Michael Bird is a music teacher for Tallassee City Schools and a regular columnist for TPI.

May 17, 1966 is the day the barn doors blew open in rock and roll.

Only a couple of months earlier, The Beatles had released RUBBER SOUL, an eclectic collection of personal songs by John, Paul, George, and Ringo that featured radically different instrumentation and subject matter from anything they had released previously.  Fifty-five years on, it may be that RUBBER SOUL is the greatest of all Beatles records in that it crystallized a moment and influenced the direction of popular music for years to come.

At that time, Bob Dylan had already been anointed (against his will) “spokesman of a generation,” based on his groundbreaking work in the folk music movement of the early 1960s.  But he wasn’t done; in fact, he was just getting started.

BLONDE ON BLONDE was rock’s first double LP, and it is a wild assortment of musical styles and genres thrown together with Dylan’s raucous, stream-of-consciousness poetry.  Nearly every track explores a different facet of Dylan’s musical personality while he was in his, as Rolling Stone magazine later said, “frizzed-out jeremiad period”.

There’s quiet Baroque country on “4th Time Around” and “Just Like a Woman”; fuzzy blues rock on “Obviously 5 Believers” and “Leopard-skin Pill-box Hat”; achingly personal details on “Sad Eyed Lady of the Lowlands” and “Visions of Johanna”; even a touch of Dixieland jazz on “Rainy Day Women #12 and 35”.  Dylan, working with the cream of Nashville musicians, made an album that sounded like nothing else before or since.  It can be said that Dylan’s expansion on BLONDE ON BLONDE is responsible for his continued career success.

Bob Dylan is backed by not only the Nashville session men, but a group formerly called the Hawks – later known to the world as The Band.  There are so many good musicians playing on this record, it’s just a feast for the ears.  Every time I put it on, I hear something new.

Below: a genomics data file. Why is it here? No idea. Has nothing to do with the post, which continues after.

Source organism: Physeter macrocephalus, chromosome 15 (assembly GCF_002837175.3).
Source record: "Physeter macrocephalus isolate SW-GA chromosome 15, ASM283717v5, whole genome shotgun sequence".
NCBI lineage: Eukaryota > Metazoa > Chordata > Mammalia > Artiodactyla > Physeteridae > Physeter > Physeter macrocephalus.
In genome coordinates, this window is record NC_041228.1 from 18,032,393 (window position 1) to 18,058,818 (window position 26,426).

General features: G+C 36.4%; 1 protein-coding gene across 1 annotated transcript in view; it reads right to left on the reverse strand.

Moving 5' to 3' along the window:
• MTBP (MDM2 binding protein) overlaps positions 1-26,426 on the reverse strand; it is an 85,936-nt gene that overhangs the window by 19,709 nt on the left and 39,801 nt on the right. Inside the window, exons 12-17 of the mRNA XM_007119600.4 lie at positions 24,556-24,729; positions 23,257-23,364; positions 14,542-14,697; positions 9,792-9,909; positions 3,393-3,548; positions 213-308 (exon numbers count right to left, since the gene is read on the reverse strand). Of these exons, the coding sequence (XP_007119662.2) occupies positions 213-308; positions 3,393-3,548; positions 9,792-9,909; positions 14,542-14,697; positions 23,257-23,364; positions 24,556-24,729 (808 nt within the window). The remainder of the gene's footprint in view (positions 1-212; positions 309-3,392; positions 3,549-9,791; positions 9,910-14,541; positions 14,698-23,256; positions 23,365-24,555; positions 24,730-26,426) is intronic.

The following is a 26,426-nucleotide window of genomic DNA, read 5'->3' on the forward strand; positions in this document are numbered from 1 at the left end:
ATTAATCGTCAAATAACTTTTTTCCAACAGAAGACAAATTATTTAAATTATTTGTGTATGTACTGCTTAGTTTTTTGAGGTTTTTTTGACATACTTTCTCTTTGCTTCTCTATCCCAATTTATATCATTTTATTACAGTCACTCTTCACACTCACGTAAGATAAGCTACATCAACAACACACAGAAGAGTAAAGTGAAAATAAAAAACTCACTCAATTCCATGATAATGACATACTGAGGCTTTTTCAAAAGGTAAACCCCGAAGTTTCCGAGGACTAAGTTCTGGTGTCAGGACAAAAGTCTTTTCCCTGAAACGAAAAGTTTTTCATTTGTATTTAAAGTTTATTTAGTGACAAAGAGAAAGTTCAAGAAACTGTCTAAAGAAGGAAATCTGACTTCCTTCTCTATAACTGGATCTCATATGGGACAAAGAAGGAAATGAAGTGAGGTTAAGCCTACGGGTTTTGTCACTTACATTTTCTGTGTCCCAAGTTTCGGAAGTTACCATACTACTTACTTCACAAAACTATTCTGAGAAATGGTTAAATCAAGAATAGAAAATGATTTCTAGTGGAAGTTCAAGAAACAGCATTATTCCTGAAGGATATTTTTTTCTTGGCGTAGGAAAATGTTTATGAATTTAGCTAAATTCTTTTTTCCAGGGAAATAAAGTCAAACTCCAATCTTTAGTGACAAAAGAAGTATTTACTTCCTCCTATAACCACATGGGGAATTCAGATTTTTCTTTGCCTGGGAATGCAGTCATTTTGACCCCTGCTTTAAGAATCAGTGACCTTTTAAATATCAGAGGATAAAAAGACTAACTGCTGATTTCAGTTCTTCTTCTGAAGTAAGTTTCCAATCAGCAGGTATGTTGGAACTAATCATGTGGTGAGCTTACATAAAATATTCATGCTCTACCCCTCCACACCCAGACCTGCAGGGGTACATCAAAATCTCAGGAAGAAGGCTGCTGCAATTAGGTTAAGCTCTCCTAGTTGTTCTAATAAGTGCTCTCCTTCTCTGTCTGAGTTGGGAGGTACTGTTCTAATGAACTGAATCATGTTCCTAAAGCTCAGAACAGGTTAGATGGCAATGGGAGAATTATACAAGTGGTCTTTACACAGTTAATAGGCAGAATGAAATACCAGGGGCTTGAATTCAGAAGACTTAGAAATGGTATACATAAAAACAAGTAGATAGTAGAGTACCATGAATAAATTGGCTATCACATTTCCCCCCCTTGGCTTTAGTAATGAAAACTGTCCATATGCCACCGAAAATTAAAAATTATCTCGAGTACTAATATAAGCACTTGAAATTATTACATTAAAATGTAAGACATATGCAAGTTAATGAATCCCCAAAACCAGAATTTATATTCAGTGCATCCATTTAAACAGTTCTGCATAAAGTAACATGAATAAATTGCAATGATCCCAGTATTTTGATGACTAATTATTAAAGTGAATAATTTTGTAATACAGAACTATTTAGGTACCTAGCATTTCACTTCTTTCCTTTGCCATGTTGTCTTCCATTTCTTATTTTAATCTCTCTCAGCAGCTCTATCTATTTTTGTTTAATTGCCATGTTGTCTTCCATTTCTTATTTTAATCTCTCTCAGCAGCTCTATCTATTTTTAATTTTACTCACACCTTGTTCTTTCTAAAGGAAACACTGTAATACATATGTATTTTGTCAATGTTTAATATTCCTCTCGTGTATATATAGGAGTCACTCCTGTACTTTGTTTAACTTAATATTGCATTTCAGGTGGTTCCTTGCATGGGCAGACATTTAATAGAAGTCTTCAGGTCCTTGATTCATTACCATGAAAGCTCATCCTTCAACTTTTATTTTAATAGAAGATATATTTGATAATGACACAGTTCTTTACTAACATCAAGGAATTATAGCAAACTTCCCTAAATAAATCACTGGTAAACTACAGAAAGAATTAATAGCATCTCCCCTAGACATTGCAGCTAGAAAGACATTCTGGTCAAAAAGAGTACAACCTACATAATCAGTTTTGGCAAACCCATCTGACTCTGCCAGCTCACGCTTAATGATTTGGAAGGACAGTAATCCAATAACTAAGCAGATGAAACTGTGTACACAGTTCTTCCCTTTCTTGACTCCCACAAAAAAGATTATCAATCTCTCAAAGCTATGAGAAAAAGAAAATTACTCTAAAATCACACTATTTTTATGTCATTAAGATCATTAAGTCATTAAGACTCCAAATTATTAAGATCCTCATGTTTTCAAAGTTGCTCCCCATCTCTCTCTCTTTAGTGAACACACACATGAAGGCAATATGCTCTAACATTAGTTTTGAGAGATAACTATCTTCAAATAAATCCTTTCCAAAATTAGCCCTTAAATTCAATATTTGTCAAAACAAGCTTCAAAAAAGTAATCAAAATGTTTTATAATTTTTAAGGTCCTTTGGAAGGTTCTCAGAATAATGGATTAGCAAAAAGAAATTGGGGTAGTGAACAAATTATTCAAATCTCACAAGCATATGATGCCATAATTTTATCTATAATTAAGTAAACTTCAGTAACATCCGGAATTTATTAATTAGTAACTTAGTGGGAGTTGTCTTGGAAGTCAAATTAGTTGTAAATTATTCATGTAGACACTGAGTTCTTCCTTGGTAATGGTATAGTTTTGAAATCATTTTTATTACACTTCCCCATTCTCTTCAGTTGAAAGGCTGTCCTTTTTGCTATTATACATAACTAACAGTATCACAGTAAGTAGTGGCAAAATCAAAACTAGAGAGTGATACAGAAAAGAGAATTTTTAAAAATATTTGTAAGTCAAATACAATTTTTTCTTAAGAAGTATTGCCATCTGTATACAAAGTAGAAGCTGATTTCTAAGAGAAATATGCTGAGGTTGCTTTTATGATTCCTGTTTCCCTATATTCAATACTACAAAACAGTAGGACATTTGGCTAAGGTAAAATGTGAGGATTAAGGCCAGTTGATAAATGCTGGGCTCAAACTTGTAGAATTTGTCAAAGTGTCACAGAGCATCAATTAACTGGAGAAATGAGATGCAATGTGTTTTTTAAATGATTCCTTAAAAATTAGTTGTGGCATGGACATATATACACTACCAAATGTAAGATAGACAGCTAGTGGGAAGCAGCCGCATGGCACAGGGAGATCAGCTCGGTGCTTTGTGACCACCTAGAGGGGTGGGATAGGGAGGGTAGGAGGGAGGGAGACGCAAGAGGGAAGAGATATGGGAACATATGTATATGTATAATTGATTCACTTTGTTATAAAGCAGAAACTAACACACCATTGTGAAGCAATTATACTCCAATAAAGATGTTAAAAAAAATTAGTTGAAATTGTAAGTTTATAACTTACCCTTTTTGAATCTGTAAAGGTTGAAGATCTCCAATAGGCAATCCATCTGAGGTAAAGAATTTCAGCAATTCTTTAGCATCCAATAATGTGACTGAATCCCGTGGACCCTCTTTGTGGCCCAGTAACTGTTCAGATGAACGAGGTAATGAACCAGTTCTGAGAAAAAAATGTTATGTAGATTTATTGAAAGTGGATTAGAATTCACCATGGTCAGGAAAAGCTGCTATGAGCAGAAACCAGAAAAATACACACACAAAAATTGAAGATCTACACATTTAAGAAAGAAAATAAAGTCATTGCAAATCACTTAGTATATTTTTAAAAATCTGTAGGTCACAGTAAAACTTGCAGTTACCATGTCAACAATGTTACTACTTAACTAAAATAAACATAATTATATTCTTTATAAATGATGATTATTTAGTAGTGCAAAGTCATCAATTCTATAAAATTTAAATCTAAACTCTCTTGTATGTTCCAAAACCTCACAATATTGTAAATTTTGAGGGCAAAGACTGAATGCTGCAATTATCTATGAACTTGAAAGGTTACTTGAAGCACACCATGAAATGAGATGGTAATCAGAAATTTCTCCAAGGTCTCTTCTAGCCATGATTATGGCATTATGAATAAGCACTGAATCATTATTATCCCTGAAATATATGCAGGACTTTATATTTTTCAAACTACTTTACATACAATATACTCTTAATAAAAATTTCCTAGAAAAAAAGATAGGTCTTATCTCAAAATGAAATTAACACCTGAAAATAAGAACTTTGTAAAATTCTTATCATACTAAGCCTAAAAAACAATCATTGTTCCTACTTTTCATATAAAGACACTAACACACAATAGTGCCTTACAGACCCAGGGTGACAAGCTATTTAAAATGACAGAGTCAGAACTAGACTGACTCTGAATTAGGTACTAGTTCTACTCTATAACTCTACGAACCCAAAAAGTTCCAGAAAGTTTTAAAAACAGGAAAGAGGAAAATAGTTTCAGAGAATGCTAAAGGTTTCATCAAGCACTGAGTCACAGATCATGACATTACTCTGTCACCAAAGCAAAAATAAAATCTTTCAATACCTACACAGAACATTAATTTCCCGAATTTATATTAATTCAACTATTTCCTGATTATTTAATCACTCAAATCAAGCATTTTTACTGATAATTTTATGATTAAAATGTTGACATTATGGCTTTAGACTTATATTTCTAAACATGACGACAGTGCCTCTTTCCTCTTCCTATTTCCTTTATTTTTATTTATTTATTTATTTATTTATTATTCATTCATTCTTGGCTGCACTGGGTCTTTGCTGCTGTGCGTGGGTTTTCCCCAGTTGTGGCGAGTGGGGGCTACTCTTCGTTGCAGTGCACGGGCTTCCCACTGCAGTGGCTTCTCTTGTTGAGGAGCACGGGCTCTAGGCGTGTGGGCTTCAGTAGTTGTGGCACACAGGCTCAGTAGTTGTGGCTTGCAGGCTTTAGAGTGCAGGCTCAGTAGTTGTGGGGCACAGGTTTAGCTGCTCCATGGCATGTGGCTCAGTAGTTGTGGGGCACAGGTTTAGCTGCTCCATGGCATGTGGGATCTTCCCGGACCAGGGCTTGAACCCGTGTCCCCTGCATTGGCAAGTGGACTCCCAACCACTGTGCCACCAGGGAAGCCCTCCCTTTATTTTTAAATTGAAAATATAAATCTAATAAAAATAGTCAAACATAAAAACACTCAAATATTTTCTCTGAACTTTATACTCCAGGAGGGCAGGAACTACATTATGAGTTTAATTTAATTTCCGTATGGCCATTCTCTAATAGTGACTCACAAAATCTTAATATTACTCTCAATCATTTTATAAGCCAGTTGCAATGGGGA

Sign up for Tribune Newsletters

On that same day in May 1966(!), The Beach Boys re-emerged from a period of relative inactivity with PET SOUNDS, often ranked as the number-one most influential rock LP of all time.  The creative genius behind the Beach Boys, Brian Wilson, crafted a masterpiece of symphonic rock, built upon layers of vocal harmonies and instrumentation unlike any heard on a rock album.

The Beach Boys’ record label had pressured them for new material for months, but as the group took up residence at the studio where all of the Wrecking Crew played, a new kind of musical alchemy was taking shape. 

PET SOUNDS is a solid set of songs, working against the sun-surf-cars-girls formula of past Beach Boys success.  This album featured songs about uncertainty in relationships as well as the sadness that comes with the realities of growing up.

There are many sublime moments on this record, and many are classics: “Wouldn’t It Be Nice,” “God Only Knows,” “Sloop John B”.  But the lethargic “Don’t Talk (Put Your Head On My Shoulder)” and “I Just Wasn’t Made For These Times” point to the album’s final track, “Caroline No” – a song so personal and direct, it’s hard to believe that only a few months before, these same guys were singing about being true to their school.

The fact that both PET SOUNDS and BLONDE ON BLONDE were released on the same day should tell us all something about the time period that followed: a fertile period of unsurpassed creativity in the world of popular music that may never happen again.